Coenzyme Engineering of a Hyperthermophilic 6-Phosphogluconate Dehydrogenase from NADP(+) to NAD(+) with Its Application to Biobatteries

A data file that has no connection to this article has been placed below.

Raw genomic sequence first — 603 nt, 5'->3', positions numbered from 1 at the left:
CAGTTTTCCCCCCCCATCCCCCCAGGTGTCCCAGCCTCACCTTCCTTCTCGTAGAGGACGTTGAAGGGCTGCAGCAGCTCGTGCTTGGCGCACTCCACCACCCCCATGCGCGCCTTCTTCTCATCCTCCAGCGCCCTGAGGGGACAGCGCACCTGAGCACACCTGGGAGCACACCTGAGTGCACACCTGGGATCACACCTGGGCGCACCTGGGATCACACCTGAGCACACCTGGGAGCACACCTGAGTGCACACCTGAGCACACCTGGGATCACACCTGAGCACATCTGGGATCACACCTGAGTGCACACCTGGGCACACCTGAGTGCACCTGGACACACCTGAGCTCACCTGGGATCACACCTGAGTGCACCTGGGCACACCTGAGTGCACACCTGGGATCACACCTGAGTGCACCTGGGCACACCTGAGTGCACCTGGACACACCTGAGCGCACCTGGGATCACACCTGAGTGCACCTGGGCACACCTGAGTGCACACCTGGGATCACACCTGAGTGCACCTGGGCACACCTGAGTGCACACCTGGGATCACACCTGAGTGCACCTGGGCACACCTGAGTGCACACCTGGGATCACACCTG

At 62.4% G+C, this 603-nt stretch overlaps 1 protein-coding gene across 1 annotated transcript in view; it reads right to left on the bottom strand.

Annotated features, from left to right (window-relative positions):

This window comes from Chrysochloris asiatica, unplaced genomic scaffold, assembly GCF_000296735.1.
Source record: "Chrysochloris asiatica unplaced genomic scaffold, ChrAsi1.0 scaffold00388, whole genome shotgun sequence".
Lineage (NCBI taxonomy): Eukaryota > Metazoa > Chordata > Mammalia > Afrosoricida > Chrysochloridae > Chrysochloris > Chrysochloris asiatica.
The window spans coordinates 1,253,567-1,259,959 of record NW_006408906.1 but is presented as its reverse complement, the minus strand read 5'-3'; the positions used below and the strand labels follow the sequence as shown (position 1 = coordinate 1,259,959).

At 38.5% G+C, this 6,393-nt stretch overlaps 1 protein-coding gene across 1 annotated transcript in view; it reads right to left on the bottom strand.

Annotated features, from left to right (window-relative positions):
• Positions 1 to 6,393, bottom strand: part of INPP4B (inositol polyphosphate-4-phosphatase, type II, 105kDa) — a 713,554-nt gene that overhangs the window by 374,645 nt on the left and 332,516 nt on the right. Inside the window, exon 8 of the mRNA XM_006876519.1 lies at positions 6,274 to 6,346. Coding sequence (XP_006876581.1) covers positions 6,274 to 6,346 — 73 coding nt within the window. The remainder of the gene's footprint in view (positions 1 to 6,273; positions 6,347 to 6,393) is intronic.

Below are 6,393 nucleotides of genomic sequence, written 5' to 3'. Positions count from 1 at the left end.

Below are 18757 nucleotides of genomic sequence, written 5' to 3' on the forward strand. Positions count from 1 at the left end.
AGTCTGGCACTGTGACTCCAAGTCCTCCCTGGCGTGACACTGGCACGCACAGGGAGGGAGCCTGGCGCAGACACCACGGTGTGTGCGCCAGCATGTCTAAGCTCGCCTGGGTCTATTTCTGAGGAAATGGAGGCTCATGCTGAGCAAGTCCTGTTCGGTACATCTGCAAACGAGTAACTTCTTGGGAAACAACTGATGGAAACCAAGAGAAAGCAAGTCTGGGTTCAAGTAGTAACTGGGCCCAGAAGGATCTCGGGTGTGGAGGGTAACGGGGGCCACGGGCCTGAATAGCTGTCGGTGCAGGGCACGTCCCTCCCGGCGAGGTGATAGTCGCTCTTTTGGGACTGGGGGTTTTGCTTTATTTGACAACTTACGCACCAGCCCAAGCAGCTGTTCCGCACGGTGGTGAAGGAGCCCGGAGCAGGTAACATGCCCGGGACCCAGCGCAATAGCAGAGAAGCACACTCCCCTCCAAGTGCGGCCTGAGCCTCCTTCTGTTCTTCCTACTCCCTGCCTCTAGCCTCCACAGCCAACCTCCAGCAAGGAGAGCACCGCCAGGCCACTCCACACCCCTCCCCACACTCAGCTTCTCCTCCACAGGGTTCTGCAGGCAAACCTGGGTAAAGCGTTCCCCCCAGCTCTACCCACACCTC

Engineering the coenzyme specificity of redox enzymes plays an important role in metabolic engineering, synthetic biology, and biocatalysis, but it has rarely been applied to bioelectrochemistry. Here we develop a rational design strategy to change the coenzyme specificity of 6-phosphogluconate dehydrogenase (6PGDH) from a hyperthermophilic bacterium Thermotoga maritima from its natural coenzyme NADP(+) to NAD(+). Through amino acid-sequence alignment of NADP(+)-and NAD(+)-preferred 6PGDH enzymes and computer-aided substrate-coenzyme docking, the key amino acid residues responsible for binding the phosphate group of NADP(+) were identified. Four mutants were obtained via site-directed mutagenesis. The best mutant N32E/R33I/T34I exhibited a x 6.4 x 10(4)-fold reversal of the coenzyme selectivity from NADP(+) to NAD(+). The maximum power density and current density of the biobattery catalyzed by the mutant were 0.135 mW cm(-2) and 0.255 mA cm(-2), similar to 25% higher than those obtained from the wide-type 6PGDH-based biobattery at the room temperature. By using this 6PGDH mutant, the optimal temperature of running the biobattery was as high as 65 degrees C, leading to a high power density of 1.75 mW cm(-2). This study demonstrates coenzyme engineering of a hyperthermophilic 6PGDH and its application to high-temperature biobatteries.